Brain Injury and personality disorders

As a Special education teacher I deal with students who have experienced some sort of TBI, or traumatic brain injury. It has been one of the saddest and most frustrating things I have seen others experience. A boy that had been in an accident; one minute normal and enjoying their childhood, the next a totally different person and no idea if or when it would get better.

Students who have brain surgery to remove cancerous masses, or stop recurring seizures. Life altering situations.

I have seen sweet students struggle with a reduced ability to write legibly, get severe headaches for just trying to read a couple paragraphs and get frustrated when something that used to come so naturally to them is now a constant struggle, or even no longer possible. I wish I could take away their pain and frustration. I pray that God will heal them and they will somehow live a normal life again.

These stories break my heart, but I do everything in my power to support them and I always have hope. I encourage them to keep trying, but also learn to understand their new limits. Not to expect too much for themselves, but never stop reaching higher. I also try to support the parents, because they are struggling as well. They need energy to get through their day, emotional support when the dark times come and some solid advice on how to deal with a child that is different than the one they spent years raising. This brings me to the personality issue.

There is a dark side of Traumatic brain injury that is not often discussed; that is the personality disorders and mood changes that come with it.

Not only do I work with students that have issues in this area, I was married to a person who has Epilepsy. I saw first hand the effects that multiple seizures and head injuries resulting from serious falls can cause. It was a difficult life, but I gave my all to his care because I cared and wanted him and our family healthy and whole. After what I have experienced and the research I have done in my education, so much is clearer to me…

Head injuries are serious, and should be considered as such. If left untreated or undiagnosed the consequences can be deadly physically, but I guarantee that mentally and emotionally it can be just as bad, if not worse.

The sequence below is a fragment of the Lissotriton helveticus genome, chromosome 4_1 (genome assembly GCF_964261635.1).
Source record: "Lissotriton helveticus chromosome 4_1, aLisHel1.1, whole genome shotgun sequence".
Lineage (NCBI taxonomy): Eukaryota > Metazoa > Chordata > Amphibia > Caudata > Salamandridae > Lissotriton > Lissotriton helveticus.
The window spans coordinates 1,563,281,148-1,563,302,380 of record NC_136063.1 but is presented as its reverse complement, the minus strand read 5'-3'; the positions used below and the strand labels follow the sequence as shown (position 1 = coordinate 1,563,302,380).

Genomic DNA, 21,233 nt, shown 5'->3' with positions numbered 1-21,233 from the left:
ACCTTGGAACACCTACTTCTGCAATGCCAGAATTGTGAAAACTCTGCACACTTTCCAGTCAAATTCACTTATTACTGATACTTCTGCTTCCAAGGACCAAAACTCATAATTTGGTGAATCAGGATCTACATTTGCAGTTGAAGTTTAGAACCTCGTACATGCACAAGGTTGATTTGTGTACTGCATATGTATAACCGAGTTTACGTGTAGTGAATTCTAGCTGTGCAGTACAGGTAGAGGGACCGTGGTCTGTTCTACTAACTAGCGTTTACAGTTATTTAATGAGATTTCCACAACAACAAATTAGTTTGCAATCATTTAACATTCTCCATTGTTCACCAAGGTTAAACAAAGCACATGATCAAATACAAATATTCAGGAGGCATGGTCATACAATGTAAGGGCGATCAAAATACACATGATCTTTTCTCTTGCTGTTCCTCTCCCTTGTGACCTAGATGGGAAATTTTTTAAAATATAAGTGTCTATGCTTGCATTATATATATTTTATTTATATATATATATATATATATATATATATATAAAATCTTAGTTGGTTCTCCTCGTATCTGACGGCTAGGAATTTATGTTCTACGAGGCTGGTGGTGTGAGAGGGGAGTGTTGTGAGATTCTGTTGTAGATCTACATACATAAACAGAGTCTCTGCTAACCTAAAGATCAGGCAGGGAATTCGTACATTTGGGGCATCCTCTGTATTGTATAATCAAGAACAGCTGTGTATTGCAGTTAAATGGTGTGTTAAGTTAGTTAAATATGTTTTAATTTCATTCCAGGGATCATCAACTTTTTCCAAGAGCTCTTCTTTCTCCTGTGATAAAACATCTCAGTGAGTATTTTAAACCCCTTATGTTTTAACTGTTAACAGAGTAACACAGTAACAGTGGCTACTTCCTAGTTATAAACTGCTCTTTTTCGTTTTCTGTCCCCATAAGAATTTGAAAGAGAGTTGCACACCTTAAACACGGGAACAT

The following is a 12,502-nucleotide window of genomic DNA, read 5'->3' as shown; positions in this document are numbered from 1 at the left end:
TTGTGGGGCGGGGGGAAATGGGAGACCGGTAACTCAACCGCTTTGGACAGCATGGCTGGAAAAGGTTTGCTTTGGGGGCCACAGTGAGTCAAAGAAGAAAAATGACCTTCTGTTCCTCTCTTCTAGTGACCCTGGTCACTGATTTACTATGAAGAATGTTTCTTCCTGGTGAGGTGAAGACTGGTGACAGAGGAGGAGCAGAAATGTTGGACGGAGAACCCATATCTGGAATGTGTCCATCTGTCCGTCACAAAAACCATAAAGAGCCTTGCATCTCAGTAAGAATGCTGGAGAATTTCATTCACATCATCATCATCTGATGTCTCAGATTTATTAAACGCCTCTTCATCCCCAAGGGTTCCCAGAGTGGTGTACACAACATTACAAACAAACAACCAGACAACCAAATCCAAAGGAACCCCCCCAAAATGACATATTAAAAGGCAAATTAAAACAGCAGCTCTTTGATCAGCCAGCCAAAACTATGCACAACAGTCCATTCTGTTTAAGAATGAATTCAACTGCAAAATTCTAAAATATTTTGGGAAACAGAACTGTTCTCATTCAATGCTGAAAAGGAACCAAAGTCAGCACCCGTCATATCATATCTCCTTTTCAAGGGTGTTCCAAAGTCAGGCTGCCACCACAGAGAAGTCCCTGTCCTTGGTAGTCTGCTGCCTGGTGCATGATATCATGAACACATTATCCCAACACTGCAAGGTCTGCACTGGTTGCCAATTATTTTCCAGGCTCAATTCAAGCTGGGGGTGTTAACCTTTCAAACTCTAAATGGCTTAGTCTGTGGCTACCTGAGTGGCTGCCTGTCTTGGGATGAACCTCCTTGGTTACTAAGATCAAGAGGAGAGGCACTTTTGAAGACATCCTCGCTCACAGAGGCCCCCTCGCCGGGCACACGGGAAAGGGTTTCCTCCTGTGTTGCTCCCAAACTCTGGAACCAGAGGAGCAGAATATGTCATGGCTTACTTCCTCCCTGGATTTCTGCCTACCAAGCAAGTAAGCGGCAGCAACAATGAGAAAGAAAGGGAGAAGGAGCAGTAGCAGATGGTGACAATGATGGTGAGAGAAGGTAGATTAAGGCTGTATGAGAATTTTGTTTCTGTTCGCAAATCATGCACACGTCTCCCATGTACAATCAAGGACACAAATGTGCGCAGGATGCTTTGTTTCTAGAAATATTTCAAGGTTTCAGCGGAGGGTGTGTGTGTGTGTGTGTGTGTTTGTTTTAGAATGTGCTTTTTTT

The most important topic of all of this, the high correlation between people with TBI or repeated head injuries and suicide. Without boring you with a ton of statistics I read up on, the story goes something like this; multiple head injures cause cognitive impairment and personality/mood changes, which then can lead to substance abuse and all of these issues combined can lead to suicidal ideations. This is the tip of the iceberg. Do your research, read multiple studies and learn for yourself.

Pretty serious situations. Scary for those going through it. For those people I know going through this I do pray for their healing. I pray that they will be one day brought back to the person they use to be, before the evil of the world changed them.

I also pray that people will have the wisdom they need when dealing with these people. Care for them, but don’t believe everything they say. Give them what they need, but not everything they want. Set boundaries for yourself and for them. Ultimately rely on the care of doctors, trust them and pray that some day all things will be restored.

If you are caring for a loved one who is experiencing these symptoms seek out care for both of you, medical care and support groups, good friends and family and your church community. Do not do it alone, it is a lonely and scary place to be.


About Rebecca

I am a Mother of three girls, a woman after God's heart, a special education teacher and a knit a holic. I have the best friends a woman can ask for, an addiction to worship music and a daughter with Epilepsy. I am beyond blessed in all situations I am in, will be in or have been in. God is good.
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